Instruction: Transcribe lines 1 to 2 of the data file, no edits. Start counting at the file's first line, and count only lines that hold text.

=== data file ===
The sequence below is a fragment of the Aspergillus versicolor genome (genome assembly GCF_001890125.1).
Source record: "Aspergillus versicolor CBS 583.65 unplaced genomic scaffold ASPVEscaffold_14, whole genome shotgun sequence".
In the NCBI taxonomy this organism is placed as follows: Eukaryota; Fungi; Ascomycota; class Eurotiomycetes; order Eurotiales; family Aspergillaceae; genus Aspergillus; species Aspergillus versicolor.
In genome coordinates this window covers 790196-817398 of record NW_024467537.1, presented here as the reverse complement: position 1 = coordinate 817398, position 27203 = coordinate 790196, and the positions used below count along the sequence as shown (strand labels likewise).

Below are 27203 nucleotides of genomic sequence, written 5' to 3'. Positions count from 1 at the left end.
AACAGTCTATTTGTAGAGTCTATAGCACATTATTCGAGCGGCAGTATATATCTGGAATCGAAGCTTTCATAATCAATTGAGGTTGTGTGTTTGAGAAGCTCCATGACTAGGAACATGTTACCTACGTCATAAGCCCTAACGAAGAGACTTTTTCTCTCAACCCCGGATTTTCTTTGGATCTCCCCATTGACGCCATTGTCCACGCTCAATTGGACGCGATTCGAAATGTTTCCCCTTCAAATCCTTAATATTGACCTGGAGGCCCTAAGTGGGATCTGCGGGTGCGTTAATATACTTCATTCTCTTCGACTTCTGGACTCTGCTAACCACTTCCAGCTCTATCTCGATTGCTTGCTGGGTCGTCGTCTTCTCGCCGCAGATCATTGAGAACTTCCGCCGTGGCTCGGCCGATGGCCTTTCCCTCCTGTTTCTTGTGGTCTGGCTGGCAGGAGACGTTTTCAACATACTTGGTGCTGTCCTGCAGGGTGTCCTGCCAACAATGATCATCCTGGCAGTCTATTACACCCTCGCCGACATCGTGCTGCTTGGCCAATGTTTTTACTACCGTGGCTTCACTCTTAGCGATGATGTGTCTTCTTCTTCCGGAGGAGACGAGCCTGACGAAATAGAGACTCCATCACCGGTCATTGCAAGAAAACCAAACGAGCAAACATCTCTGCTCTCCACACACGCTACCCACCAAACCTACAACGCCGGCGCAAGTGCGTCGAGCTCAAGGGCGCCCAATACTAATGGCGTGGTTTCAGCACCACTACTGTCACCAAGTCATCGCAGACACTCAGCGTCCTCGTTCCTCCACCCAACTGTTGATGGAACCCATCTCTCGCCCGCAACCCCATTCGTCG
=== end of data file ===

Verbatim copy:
The sequence below is a fragment of the Aspergillus versicolor genome (genome assembly GCF_001890125.1).
Source record: "Aspergillus versicolor CBS 583.65 unplaced genomic scaffold ASPVEscaffold_14, whole genome shotgun sequence".